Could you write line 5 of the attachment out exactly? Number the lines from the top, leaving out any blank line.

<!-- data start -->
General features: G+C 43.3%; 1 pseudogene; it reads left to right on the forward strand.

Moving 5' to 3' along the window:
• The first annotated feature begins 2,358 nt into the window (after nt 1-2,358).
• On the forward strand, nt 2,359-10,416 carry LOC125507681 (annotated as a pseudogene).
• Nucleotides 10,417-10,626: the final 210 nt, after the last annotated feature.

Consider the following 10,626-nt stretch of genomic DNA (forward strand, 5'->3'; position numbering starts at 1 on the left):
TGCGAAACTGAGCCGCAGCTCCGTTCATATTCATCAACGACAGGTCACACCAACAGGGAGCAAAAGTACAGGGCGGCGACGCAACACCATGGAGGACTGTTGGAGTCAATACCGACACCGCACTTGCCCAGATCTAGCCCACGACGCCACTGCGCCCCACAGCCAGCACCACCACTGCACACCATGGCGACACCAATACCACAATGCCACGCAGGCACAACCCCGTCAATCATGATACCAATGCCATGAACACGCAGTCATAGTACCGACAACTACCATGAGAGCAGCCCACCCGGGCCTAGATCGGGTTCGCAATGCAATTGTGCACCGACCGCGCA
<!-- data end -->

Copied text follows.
• Nucleotides 10,417-10,626: the final 210 nt, after the last annotated feature.